Kenya Reinstates Fuel Subsidy to Ease Living Costs.
Kenya has reinstated a modest subsidy aimed at stabilizing retail fuel prices for the upcoming 30 days, according to the energy regulator. This move marks a policy shift in response to public outcry over the escalating cost of living.
Since taking office in September, President William Ruto revoked the fuel and maize flour subsidies previously established by his predecessor. He cited his preference for subsidizing production over consumption and aimed to curb government spending as part of efforts to manage mounting debt obligations and counter market speculations about potential default.
However, these subsidy cuts and recent tax increases have escalated living expenses and contributed to waves of violent protests against the government in recent months.
The Energy and Petroleum Regulatory Authority (EPRA) announced on Monday that the highest retail price for a liter of petrol would remain steady at 194.68 Kenyan shillings ($1.35), sparing consumers from a 7.33 shilling ($0.05) hike, which the government will absorb via a price stabilisation fund.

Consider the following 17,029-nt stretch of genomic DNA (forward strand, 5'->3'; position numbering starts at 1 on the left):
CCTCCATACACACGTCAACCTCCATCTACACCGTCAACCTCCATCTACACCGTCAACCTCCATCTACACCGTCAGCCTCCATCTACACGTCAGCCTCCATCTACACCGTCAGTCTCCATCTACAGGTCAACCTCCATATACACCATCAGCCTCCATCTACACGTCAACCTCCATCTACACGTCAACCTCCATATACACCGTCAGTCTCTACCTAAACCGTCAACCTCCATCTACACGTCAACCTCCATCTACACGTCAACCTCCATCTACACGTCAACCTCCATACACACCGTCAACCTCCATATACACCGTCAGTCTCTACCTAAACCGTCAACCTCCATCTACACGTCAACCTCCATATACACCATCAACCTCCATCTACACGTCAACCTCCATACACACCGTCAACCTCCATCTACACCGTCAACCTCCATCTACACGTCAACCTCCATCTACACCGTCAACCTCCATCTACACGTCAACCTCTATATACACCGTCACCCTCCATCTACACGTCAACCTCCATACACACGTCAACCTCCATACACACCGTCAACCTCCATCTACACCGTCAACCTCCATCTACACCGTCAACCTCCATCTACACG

Retail fuel prices are typically recalibrated mid-month. EPRA also disclosed that the government applied minor subsidies to kerosene and diesel. However, the reasoning behind this decision was not elucidated by the regulator. Representatives from EPRA, the Ministry of Energy, and the National Treasury and Economic Planning have yet to respond to inquiries seeking clarification.
Ruto’s decision to withdraw the subsidies initially led to a surge in fuel prices. The situation worsened in July following the government’s successful passage of a contentious law that doubled the fuel tax.
Responding to the public uproar against the law, the protests were suspended last month, and discussions were initiated between the opposition and Ruto’s faction to find common ground. Both sides concurred that the dispute regarding a financial bill enacted in June should be settled through legal means, as the opposition challenges it in court. In July, an appellate court lifted the suspension on a law that would double the value-added tax on fuel and introduce a new housing levy.